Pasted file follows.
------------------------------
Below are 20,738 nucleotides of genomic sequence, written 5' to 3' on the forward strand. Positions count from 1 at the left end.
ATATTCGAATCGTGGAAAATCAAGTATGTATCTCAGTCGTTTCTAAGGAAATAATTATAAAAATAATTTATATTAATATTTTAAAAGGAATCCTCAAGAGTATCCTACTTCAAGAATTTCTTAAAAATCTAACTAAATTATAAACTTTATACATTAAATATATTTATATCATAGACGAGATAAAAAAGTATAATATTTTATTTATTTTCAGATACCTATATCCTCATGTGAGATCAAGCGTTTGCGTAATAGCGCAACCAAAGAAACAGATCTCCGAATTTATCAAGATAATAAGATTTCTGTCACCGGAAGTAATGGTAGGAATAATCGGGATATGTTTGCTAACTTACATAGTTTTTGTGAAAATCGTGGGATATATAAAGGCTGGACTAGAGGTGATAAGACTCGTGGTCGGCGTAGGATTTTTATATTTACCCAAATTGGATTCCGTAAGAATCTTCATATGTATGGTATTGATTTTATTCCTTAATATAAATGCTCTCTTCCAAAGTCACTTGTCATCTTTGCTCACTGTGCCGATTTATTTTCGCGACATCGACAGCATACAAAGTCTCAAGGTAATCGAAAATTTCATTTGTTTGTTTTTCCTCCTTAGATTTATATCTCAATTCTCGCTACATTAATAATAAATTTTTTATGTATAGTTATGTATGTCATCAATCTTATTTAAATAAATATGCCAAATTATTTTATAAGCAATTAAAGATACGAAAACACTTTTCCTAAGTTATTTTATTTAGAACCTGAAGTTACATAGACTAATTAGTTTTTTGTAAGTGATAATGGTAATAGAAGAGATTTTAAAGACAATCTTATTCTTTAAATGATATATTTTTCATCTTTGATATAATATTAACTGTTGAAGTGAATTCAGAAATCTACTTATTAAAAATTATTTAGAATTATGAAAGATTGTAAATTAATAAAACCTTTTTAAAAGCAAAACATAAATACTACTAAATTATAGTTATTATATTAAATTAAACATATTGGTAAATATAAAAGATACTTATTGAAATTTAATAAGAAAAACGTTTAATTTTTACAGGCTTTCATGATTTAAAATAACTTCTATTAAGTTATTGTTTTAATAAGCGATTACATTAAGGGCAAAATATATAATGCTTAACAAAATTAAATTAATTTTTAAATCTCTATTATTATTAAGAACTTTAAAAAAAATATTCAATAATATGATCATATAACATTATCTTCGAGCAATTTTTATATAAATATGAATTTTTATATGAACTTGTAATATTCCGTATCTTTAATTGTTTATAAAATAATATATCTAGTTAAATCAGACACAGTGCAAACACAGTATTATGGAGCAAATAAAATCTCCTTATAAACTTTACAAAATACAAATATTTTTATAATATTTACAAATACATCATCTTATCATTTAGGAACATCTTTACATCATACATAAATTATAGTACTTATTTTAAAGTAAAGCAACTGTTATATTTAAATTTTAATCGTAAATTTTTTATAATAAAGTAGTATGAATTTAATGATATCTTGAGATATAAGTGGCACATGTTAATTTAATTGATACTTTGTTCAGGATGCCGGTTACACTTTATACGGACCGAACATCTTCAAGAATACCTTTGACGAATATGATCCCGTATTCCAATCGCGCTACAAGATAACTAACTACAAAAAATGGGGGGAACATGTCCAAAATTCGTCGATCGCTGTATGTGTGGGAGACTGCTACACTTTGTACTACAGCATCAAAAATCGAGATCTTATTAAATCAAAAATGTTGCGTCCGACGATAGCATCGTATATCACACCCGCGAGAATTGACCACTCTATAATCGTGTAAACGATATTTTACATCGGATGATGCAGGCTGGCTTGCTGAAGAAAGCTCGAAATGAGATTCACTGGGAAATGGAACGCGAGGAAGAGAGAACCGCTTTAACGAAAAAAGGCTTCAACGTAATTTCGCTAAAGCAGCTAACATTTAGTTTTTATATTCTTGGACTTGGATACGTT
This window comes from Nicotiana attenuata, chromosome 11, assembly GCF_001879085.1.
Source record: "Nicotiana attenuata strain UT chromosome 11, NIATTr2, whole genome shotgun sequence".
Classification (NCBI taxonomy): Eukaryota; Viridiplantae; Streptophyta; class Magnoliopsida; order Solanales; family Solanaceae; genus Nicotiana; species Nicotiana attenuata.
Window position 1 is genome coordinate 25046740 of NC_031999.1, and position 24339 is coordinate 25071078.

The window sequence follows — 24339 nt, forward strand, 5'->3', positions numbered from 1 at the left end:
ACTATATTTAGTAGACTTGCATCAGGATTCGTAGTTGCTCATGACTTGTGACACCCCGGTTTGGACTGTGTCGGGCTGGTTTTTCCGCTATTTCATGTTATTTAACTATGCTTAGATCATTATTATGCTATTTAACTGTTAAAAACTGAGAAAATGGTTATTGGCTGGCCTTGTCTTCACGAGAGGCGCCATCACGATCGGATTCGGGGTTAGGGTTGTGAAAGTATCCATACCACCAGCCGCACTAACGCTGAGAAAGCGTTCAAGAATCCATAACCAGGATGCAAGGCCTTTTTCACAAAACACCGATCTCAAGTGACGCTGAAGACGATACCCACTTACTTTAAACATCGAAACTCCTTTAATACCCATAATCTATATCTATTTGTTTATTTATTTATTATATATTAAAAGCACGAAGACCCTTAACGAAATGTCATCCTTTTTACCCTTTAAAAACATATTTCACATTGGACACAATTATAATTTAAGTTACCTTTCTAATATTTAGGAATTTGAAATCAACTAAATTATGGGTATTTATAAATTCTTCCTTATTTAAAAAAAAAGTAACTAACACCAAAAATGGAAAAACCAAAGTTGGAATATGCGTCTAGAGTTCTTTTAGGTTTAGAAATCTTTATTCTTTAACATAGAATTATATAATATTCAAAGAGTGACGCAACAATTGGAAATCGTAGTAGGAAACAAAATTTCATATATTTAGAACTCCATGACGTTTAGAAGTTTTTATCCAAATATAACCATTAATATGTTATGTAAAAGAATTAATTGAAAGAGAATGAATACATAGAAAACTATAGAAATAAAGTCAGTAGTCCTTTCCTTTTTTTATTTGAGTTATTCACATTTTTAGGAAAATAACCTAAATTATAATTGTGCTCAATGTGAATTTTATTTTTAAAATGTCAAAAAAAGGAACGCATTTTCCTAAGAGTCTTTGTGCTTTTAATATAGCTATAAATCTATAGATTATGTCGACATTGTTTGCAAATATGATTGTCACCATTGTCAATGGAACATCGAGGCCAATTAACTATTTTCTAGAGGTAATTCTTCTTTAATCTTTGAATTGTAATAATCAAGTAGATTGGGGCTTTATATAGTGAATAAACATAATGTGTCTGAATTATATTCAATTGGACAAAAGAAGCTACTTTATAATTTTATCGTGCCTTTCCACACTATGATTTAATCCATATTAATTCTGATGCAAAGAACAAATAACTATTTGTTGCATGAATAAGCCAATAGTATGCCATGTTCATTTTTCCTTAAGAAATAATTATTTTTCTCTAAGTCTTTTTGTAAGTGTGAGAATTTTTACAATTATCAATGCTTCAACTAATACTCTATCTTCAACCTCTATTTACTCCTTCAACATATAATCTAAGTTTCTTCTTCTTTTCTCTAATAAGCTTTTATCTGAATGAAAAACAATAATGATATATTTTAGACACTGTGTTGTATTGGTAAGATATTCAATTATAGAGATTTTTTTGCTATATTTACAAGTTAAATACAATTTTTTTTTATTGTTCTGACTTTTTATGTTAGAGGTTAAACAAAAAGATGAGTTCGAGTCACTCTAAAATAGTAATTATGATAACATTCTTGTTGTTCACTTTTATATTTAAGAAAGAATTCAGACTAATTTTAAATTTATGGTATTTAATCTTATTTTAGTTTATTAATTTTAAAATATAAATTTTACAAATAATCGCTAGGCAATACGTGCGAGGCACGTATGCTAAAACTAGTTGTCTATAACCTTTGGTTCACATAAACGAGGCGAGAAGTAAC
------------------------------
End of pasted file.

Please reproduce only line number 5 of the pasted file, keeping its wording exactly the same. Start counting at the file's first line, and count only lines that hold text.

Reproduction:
Classification (NCBI taxonomy): Eukaryota; Viridiplantae; Streptophyta; class Magnoliopsida; order Solanales; family Solanaceae; genus Nicotiana; species Nicotiana attenuata.